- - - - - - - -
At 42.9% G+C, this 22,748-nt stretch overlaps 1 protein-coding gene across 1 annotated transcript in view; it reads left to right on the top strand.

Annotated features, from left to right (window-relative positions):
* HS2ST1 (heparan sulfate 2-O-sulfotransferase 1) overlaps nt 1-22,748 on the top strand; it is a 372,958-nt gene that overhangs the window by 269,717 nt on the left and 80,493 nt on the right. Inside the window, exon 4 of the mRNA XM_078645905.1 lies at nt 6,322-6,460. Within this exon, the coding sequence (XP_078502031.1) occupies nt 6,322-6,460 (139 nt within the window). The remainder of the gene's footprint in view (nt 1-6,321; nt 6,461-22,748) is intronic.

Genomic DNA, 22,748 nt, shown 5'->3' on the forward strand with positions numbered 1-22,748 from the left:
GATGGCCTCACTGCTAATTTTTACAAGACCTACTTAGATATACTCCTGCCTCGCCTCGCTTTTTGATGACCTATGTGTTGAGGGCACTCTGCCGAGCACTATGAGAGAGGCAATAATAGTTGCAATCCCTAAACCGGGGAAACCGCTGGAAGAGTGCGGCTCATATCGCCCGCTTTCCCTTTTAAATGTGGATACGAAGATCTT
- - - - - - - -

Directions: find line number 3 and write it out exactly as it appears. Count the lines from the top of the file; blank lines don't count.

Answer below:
* HS2ST1 (heparan sulfate 2-O-sulfotransferase 1) overlaps nt 1-22,748 on the top strand; it is a 372,958-nt gene that overhangs the window by 269,717 nt on the left and 80,493 nt on the right. Inside the window, exon 4 of the mRNA XM_078645905.1 lies at nt 6,322-6,460. Within this exon, the coding sequence (XP_078502031.1) occupies nt 6,322-6,460 (139 nt within the window). The remainder of the gene's footprint in view (nt 1-6,321; nt 6,461-22,748) is intronic.